Halloween is all about surprises.
And so we are pleasantly surprised that the Jockey Club has restored the Halloween Mark Six Snowball to its previous level of HK$80 million, after having reduced the jackpot in the last two years.
The draw next Tuesday (Oct. 30) is sure to excite many Hongkongers, especially in the twilight months of a depressing year in equities and a rather unexciting year in the property sector.
But as you shade the six numbers in your lottery ticket, here’s something you may want to consider:
As you very well know, “8″ is a lucky number in Chinese numerology as it sounds like “fa”, which means “making a fortune” in Cantonese. But think of the Asian financial crisis, which spanned most of 1998, and the global financial tsunami in 2008. Does that make “8″ a number to avoid?
On the other hand, “4″ is considered an unlucky number, again because of how it sounds in Cantonese.
But think again: the numbers “40”, “45”, “46” and “49” were seen in the last five Halloween draws.
Digging up for more possible tips, we came up with the two most frequent numbers in Halloween draws: “22″ and “29″, which appeared three times.
But really, all these numbers don’t hold any special significance in a game of chance, and the probability that they would be drawn in next Tuesday’s draw is the same as any other number from 1 to 49. In fact, picking 1-2-3-4-5-6 has the same chances of winning as any random combination of six numbers.
So don’t hold it against us if the numbers we’ve mentioned are not drawn. Just buy a ticket, and leave the rest to chance – or to the God of Fortune, if you prefer.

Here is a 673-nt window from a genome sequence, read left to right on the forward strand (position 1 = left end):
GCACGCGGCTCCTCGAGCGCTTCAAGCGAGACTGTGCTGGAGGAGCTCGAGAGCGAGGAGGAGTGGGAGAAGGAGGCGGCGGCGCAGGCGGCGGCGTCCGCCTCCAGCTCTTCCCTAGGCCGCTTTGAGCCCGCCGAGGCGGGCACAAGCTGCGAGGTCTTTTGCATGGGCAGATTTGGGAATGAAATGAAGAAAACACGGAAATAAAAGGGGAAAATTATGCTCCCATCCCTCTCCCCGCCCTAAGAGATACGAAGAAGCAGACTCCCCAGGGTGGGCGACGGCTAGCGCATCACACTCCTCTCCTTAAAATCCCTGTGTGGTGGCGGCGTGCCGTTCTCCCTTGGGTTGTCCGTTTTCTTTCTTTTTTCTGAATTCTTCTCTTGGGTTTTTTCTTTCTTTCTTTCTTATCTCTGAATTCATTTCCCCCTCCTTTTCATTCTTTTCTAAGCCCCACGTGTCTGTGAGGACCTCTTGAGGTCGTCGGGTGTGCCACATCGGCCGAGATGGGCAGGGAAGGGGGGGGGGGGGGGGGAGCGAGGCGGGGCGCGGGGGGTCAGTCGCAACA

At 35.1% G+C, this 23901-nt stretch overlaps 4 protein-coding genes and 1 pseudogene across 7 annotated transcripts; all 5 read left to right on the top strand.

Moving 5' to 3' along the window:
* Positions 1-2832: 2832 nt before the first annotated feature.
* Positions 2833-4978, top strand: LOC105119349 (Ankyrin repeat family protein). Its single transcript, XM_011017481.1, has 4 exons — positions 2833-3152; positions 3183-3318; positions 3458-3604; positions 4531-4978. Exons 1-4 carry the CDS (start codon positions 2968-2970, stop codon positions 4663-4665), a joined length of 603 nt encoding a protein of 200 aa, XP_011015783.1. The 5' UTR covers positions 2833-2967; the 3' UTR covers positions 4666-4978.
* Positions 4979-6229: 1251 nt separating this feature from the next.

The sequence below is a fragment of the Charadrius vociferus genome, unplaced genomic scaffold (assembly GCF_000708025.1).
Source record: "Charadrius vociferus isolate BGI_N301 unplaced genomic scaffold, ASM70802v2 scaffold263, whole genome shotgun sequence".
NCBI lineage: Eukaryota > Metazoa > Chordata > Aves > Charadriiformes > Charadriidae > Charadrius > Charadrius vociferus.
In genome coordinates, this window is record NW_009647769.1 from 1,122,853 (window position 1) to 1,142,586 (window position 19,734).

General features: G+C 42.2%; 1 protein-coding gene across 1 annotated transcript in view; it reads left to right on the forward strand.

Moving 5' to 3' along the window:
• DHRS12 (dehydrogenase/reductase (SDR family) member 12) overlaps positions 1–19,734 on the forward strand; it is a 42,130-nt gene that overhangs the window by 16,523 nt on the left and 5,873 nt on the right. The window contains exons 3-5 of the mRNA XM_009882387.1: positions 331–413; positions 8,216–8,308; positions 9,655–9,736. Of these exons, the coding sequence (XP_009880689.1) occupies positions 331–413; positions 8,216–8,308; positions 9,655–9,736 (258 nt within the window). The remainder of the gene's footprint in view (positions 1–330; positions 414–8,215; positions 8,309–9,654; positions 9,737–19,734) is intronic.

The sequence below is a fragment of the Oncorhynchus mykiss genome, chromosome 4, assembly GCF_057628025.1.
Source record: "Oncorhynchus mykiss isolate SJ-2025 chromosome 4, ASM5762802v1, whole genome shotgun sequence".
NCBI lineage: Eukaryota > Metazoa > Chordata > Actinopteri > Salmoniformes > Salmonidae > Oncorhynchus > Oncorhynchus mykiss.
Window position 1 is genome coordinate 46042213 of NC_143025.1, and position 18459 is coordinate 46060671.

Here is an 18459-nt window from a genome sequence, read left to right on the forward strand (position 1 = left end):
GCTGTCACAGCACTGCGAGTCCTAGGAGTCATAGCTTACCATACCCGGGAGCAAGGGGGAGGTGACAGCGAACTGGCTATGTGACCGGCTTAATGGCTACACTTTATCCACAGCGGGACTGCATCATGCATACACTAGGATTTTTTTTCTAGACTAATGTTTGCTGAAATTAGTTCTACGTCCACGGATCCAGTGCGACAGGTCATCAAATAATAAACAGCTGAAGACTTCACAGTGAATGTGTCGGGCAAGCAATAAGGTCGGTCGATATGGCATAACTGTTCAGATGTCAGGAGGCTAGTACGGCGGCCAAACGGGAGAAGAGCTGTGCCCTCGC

Anyway, what a Mark Six ticket buys is simply a chance not to miss out on the chance of winning, no matter if that chance is one in 13,983,816.
With the mega jackpot, you can buy a decent, never-before-occupied 2,000 square foot apartment, three million shares of Tencent Holdings (00700.HK), or a few other worldly things.
Don’t get carried away too much, though. These days, HK$80 million is but a drop in the bucket if you compare it how much our government spent on the Hong Kong section of the Guangzhou–Shenzhen–Hong Kong Express Rail Link, which amounted to nearly HK$85 billion, or how much it is going to cough up for the Lantau Tomorrow Vision reclamation project, which is estimated to cost around HK$500 billion.
Good luck! In case you’re not so lucky this time around, you can still have fun in Halloween!
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